This is the grave of Uriah Tracy.
Born in Franklin, Connecticut in 1755, Tracy graduated from Yale in 1778 and was admitted to the bar in 1781. He got involved in politics and was in the Connecticut legislature 1788-93. As the First Party System developed, Tracy became a strong Federalist and was elected to Congress, serving from 1793-96. In the fall of 1796, Jonathan Trumbull resigned from the Senate and the Connecticut legislature selected Tracy to replace him. He would stay in the Senate the rest of his life. He remained a strongly anti-Jeffersonian politician, authoring screeds against French influence in America. What he’s most known for in his time in the Senate was heading a group who wanted to explore secession from the Union after Jefferson made the Louisiana Purchase, fearing the decline of New England’s influence on the nation. In 1803, he also formed a committee to consider impeaching a federal judge and in doing so, set up the rules for impeachment proceedings. Like most Federalists, he supported a strong central government and pushed for a national road, among other transportation and infrastructure projects. His work on this helped lead to the National Road crossing Pennsylvania, even if that was not his preferred route. He died in 1807 in Washington.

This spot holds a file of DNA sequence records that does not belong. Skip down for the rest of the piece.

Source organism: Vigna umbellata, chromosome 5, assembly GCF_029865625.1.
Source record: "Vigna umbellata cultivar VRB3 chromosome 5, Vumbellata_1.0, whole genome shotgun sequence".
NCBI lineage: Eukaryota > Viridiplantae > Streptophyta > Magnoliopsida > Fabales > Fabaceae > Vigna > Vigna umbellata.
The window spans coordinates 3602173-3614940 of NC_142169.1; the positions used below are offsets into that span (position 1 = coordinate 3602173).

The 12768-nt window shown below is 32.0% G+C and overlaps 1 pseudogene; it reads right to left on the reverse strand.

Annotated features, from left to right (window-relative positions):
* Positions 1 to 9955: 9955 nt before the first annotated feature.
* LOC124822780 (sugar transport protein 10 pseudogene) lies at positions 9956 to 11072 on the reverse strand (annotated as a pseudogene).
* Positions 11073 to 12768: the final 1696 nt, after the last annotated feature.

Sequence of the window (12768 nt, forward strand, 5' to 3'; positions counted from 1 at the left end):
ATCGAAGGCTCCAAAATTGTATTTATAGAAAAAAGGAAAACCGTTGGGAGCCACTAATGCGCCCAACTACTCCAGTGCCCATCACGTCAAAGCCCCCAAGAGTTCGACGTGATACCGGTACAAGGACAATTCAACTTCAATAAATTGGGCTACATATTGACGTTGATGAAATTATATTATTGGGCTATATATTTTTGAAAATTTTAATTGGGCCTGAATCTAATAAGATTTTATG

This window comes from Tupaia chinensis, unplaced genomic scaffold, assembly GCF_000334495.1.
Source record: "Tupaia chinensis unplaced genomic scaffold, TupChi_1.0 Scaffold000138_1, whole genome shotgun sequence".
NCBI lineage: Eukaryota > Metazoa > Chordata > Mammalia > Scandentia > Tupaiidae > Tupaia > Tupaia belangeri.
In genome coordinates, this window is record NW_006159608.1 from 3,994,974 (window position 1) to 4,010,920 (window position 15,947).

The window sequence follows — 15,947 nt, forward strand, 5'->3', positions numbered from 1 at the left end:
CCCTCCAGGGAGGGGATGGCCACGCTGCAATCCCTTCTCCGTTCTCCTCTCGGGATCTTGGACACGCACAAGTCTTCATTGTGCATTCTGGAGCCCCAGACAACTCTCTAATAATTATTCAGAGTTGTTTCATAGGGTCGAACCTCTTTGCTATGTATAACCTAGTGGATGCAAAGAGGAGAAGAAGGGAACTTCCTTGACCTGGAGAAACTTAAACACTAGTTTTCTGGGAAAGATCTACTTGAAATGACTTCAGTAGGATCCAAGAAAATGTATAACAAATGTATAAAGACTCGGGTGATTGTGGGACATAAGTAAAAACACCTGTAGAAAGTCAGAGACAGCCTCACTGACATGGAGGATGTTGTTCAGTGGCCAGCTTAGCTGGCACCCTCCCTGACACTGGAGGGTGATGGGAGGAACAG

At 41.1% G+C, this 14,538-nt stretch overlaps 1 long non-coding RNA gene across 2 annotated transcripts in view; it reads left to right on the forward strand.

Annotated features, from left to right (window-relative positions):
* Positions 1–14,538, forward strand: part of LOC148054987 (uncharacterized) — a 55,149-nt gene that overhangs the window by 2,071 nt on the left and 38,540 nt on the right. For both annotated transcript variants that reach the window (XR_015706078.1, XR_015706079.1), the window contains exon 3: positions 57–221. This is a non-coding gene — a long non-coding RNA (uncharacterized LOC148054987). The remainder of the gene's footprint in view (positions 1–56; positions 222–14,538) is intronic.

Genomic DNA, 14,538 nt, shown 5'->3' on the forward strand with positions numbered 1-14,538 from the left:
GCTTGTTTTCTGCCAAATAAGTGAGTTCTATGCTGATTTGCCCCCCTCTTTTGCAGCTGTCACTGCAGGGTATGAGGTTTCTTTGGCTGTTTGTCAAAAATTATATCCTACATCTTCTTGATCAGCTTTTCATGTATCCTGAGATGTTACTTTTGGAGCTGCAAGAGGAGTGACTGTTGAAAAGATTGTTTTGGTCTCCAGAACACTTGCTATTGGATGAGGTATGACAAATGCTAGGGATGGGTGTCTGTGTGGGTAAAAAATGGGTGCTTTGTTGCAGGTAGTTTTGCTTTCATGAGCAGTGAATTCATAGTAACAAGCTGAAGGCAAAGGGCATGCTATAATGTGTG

Uriah Tracy is buried at Congressional Cemetery, Washington, D.C. In fact, he was the first member of Congress buried there.